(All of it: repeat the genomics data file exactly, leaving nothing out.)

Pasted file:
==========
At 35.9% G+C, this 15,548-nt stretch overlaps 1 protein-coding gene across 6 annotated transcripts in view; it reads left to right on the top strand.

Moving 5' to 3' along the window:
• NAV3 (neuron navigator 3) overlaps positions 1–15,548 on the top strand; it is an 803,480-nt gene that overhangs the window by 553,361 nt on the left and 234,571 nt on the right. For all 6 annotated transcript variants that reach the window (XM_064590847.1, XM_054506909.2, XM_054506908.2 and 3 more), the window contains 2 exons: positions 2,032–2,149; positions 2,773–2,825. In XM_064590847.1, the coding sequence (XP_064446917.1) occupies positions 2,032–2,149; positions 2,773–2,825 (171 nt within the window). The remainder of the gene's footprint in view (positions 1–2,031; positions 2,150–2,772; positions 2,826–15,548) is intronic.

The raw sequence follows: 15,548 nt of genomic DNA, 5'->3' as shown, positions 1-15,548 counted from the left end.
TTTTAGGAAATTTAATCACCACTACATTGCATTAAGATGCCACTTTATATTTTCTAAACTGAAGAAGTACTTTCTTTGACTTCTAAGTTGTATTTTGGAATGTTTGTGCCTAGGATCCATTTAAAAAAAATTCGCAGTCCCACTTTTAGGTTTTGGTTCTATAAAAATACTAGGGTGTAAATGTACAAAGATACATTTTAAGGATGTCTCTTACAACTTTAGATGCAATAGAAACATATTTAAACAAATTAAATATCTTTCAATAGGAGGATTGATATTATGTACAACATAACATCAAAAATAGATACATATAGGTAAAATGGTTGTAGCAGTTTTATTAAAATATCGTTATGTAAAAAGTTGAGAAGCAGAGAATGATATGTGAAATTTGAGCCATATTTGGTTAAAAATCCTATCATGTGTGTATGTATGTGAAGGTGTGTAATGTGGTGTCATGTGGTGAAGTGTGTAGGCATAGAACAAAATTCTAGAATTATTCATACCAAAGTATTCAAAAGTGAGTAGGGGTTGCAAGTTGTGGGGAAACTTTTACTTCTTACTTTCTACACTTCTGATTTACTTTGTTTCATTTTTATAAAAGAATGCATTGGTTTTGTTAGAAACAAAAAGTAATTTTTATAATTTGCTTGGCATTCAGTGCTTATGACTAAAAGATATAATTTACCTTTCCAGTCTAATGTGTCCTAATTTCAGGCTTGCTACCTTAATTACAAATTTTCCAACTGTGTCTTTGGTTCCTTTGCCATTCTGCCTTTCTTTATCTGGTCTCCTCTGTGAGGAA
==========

At 35.9% G+C, this 15,548-nt stretch overlaps 1 protein-coding gene across 6 annotated transcripts in view; it reads left to right on the top strand.

Moving 5' to 3' along the window:
• NAV3 (neuron navigator 3) overlaps positions 1–15,548 on the top strand; it is an 803,480-nt gene that overhangs the window by 553,361 nt on the left and 234,571 nt on the right. For all 6 annotated transcript variants that reach the window (XM_064590847.1, XM_054506909.2, XM_054506908.2 and 3 more), the window contains 2 exons: positions 2,032–2,149; positions 2,773–2,825. In XM_064590847.1, the coding sequence (XP_064446917.1) occupies positions 2,032–2,149; positions 2,773–2,825 (171 nt within the window). The remainder of the gene's footprint in view (positions 1–2,031; positions 2,150–2,772; positions 2,826–15,548) is intronic.

The raw sequence follows: 15,548 nt of genomic DNA, 5'->3' as shown, positions 1-15,548 counted from the left end.
TTTTAGGAAATTTAATCACCACTACATTGCATTAAGATGCCACTTTATATTTTCTAAACTGAAGAAGTACTTTCTTTGACTTCTAAGTTGTATTTTGGAATGTTTGTGCCTAGGATCCATTTAAAAAAAATTCGCAGTCCCACTTTTAGGTTTTGGTTCTATAAAAATACTAGGGTGTAAATGTACAAAGATACATTTTAAGGATGTCTCTTACAACTTTAGATGCAATAGAAACATATTTAAACAAATTAAATATCTTTCAATAGGAGGATTGATATTATGTACAACATAACATCAAAAATAGATACATATAGGTAAAATGGTTGTAGCAGTTTTATTAAAATATCGTTATGTAAAAAGTTGAGAAGCAGAGAATGATATGTGAAATTTGAGCCATATTTGGTTAAAAATCCTATCATGTGTGTATGTATGTGAAGGTGTGTAATGTGGTGTCATGTGGTGAAGTGTGTAGGCATAGAACAAAATTCTAGAATTATTCATACCAAAGTATTCAAAAGTGAGTAGGGGTTGCAAGTTGTGGGGAAACTTTTACTTCTTACTTTCTACACTTCTGATTTACTTTGTTTCATTTTTATAAAAGAATGCATTGGTTTTGTTAGAAACAAAAAGTAATTTTTATAATTTGCTTGGCATTCAGTGCTTATGACTAAAAGATATAATTTACCTTTCCAGTCTAATGTGTCCTAATTTCAGGCTTGCTACCTTAATTACAAATTTTCCAACTGTGTCTTTGGTTCCTTTGCCATTCTGCCTTTCTTTATCTGGTCTCCTCTGTGAGGAA